THE TRANSITION FROM the year of our lord 999 to the year of our lord 1000 was marked by outbreaks of collective psychosis all across

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Bach to the future

Twelve releases in 12 months honor the late, great composer—with mixed results.

THE TRANSITION FROM the year of our lord 999 to the year of our lord 1000 was marked by outbreaks of collective psychosis all across Christian Europe. By contrast, the most recent turnover of the millennial odometer passed without serious disruption. But to judge from this recording under consideration, all the evidence isn't in yet.

Bach: Cantatas for the Third Sunday after Epiphany

John Eliot Gardiner conducts the Monteverdi Choir and the English Baroque Soloists (Deutsche Grammophon Archiv)

John Eliot Gardiner is a highly respected musician with a large body of first-rate recordings to his credit. It is understandable that he, like many other specialists in the music of the baroque era, would choose to signalize this year's 250th anniversary of J.S. Bach's death with a special project of some kind. Harder to understand is why he has decided to do so by embarking on a strenuous and risky musical stunt— performing every one of Bach's 200-plus surviving sacred cantatas in a single year, all on the Sundays for which they were composed to be performed, in more than four dozen churches scattered across Europe.

Bach, a notorious workaholic, gave himself a full week to prepare his musicians and choir for each Sunday's single cantata performance and composed his gargantuan output off and on over more than 30 years. Working four times as hard as he did, risking physical and interpretive exhaustion in the process, seems a curious way of paying tribute to an idol. Committing oneself to recording the results for posterity may be deliberate courtship of disaster.

The first of 12 planned monthly releases celebrating Gardiner's "Bach Cantata Pilgrimage" came out in March and was well up to Gardiner's accustomed polished standard. But it was recorded in late 1999, well before the marathon began (at Christmas, in Weimar's Herderkirche, with eight cantatas performed over five days). April's issue, also first-rate, was actually a re-release of material originally recorded over a decade ago.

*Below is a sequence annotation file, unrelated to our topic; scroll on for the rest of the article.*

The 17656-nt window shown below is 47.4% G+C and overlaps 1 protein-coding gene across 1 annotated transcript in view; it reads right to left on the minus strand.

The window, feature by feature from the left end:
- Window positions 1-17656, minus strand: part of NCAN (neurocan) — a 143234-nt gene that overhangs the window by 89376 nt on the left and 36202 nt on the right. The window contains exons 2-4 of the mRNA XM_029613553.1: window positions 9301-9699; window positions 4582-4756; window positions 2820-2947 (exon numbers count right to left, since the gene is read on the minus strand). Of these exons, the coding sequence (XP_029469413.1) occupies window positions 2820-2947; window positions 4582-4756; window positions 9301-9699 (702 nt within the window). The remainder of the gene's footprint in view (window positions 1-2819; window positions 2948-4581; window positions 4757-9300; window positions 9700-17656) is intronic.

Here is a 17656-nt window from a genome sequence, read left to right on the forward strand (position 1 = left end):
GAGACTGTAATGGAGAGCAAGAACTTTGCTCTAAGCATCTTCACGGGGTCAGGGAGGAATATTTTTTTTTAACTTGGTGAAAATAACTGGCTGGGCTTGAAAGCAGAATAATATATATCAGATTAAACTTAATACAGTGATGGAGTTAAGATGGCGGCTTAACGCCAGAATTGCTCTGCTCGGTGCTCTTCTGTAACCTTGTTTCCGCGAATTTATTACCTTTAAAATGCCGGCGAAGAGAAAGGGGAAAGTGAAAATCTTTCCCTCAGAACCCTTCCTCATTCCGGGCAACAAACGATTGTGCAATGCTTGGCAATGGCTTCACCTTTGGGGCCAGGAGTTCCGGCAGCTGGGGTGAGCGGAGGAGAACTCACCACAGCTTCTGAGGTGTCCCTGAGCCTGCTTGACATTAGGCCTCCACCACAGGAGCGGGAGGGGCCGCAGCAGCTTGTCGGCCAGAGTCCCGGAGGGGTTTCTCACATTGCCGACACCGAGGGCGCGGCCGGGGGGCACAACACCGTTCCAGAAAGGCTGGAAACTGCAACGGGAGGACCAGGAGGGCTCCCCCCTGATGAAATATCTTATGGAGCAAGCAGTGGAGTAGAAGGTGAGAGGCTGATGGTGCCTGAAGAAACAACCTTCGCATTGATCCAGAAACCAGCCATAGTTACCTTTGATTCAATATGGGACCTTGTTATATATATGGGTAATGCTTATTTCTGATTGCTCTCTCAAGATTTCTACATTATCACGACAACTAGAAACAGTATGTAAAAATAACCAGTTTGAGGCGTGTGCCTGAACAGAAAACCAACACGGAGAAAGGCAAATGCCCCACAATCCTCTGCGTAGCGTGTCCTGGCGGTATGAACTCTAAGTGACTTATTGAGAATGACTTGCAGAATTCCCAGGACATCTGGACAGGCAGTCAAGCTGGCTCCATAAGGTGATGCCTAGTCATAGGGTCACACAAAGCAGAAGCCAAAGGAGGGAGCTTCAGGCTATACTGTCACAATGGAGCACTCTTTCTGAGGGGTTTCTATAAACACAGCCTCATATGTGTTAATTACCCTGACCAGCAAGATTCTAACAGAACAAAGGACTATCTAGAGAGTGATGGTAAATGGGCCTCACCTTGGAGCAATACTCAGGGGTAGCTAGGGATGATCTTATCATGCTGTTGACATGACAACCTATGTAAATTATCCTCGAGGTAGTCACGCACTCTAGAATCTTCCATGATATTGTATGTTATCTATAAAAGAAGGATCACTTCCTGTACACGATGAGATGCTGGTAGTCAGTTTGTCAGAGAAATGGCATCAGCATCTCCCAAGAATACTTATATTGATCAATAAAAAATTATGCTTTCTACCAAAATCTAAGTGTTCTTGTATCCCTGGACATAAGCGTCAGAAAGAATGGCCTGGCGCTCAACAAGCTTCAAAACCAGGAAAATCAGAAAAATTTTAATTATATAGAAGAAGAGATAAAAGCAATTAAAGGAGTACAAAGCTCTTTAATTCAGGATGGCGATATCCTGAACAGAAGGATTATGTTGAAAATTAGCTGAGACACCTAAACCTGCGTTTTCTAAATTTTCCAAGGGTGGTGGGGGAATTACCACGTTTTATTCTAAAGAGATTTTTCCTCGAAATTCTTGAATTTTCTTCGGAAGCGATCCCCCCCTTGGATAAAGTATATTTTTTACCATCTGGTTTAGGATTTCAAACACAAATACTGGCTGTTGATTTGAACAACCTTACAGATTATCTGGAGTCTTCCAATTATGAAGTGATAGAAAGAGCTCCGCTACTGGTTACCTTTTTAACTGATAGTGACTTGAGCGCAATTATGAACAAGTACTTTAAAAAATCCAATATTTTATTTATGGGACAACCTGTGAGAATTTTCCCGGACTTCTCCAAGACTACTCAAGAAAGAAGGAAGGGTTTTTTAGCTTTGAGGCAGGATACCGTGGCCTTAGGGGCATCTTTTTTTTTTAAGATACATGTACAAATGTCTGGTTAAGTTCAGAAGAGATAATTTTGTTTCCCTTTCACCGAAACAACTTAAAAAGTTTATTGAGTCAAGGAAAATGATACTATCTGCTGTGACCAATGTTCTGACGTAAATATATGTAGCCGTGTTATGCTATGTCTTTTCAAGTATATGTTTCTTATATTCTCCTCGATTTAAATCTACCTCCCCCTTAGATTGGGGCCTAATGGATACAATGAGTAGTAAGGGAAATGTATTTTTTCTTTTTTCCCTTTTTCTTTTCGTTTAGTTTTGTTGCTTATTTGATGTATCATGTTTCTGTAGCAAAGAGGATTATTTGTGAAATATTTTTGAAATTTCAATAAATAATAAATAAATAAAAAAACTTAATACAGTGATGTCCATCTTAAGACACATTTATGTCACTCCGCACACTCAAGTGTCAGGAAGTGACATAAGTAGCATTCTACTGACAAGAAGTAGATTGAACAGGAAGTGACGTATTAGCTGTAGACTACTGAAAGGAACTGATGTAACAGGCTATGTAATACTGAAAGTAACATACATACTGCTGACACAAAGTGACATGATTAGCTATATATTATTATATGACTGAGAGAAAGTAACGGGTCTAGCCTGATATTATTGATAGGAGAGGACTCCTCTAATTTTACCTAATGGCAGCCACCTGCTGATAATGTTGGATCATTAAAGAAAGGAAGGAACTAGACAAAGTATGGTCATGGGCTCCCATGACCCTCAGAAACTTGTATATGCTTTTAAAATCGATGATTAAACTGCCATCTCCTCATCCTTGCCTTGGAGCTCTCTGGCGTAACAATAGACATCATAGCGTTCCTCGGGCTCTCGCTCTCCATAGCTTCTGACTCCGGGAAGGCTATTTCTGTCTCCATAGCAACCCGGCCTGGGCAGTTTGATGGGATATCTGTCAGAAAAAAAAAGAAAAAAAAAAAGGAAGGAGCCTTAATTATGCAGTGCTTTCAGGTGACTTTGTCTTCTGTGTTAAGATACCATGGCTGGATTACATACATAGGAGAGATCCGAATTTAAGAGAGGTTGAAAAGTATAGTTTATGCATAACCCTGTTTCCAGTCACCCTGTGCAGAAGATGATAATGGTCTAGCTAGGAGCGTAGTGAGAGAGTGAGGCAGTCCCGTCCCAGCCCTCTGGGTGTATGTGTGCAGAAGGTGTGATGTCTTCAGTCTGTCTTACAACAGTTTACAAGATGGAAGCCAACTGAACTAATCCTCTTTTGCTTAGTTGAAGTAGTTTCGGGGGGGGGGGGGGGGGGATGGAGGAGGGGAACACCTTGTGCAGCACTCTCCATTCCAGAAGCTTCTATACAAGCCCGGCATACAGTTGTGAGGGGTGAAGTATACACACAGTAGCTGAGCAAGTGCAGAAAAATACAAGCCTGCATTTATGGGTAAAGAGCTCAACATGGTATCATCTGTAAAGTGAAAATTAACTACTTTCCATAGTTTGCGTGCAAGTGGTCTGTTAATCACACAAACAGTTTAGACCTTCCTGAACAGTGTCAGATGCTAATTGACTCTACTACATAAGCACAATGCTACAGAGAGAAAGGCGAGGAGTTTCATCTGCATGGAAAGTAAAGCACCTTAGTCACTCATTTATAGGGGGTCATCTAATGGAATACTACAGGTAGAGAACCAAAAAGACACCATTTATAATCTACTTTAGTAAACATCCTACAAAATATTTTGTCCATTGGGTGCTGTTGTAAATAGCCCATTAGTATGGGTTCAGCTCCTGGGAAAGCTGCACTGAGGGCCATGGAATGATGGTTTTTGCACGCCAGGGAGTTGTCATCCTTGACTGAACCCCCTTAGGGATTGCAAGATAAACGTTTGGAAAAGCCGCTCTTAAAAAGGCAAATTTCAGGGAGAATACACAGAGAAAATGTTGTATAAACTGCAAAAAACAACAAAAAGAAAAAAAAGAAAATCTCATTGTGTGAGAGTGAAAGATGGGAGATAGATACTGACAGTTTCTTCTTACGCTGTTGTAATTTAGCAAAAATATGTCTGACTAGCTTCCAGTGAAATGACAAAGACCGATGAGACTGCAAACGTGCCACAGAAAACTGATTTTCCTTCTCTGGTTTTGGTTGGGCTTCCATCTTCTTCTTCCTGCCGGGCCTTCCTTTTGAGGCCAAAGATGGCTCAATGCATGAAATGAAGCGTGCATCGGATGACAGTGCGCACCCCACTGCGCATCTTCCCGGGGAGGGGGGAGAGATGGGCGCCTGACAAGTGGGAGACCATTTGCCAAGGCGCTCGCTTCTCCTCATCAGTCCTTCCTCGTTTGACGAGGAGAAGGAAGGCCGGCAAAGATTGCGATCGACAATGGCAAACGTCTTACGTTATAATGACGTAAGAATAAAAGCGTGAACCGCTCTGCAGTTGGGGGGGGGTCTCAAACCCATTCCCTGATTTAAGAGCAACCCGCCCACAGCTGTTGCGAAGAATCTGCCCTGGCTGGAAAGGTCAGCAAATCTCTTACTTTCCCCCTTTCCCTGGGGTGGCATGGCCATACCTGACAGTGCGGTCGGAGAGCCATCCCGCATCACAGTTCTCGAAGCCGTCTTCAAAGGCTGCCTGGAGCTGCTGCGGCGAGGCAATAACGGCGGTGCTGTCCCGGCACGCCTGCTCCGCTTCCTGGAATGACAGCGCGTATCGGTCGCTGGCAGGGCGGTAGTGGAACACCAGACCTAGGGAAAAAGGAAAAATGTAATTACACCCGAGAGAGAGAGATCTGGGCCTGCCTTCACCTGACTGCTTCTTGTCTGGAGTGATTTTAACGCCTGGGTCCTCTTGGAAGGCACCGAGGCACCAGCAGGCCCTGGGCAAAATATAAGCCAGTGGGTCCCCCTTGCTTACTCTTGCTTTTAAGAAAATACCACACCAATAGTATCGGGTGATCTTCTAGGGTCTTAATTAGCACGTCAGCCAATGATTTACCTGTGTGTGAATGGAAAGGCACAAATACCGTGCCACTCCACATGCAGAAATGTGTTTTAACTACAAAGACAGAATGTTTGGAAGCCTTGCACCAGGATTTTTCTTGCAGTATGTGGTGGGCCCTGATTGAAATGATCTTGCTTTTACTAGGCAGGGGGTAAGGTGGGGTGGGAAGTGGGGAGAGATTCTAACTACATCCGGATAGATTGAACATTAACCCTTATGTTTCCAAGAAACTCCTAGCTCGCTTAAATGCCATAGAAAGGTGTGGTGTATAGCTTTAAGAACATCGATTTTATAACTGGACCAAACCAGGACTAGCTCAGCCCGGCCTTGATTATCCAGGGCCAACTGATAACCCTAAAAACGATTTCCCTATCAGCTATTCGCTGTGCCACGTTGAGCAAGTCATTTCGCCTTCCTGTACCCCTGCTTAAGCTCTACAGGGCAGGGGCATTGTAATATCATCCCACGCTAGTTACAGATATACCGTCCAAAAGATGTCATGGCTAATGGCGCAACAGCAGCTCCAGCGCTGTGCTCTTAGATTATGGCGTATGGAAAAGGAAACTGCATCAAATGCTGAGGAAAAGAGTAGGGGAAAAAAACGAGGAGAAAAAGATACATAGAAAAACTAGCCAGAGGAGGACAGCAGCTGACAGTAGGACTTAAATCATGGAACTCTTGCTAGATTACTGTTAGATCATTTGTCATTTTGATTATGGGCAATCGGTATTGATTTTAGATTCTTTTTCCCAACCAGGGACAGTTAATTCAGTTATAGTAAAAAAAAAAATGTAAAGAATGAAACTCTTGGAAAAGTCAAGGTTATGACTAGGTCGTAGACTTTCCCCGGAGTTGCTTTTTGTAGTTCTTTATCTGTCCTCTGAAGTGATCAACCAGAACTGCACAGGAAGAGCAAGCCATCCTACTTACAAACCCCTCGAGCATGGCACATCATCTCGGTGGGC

BUT ON THIS occasion, for the May release, the third time was emphatically not a charm. This release presents the result of two January performances in Milan's Chiesa di San Marco of four brief works created for the chilly third Sunday after Epiphany. It is an unmitigated disaster: one of the worst majorlabel releases I can recall ever hearing. The sound is awful, both stuffy and cavernous, and grievously out of balance. Gardiner's tempi are recklessly fast, but it is doubtful whether his soloists, particularly his hapless tenor, could have done justice to their complex material at a more reasonable pace.

The chorus—the admirable Monteverdi Choir, which has turned in wonderful performances for Gardiner over the years—sounds harried and ragged. The texts of all four works deal with imagery of pain, death, and submission to the will of God, but you'd never know it from the generic-bouncy-baroque readings Gardiner & Co. give them. Without the eminent names on the front of the package, one would be likely to categorize this recording as the vanity project of a devout but overambitious amateur ensemble.

After rehearsing and performing 13 cantatas in a 10-day period, the performers have allowed themselves more recovery time between live recordings. The August package of music in honor of the Virgin Mary and next year's round of Trinity cantatas may well achieve a higher standard, comparable to the studio and re-release recording that make up the remainder of the series. But a single disc like this one dims the luster of the whole.

 
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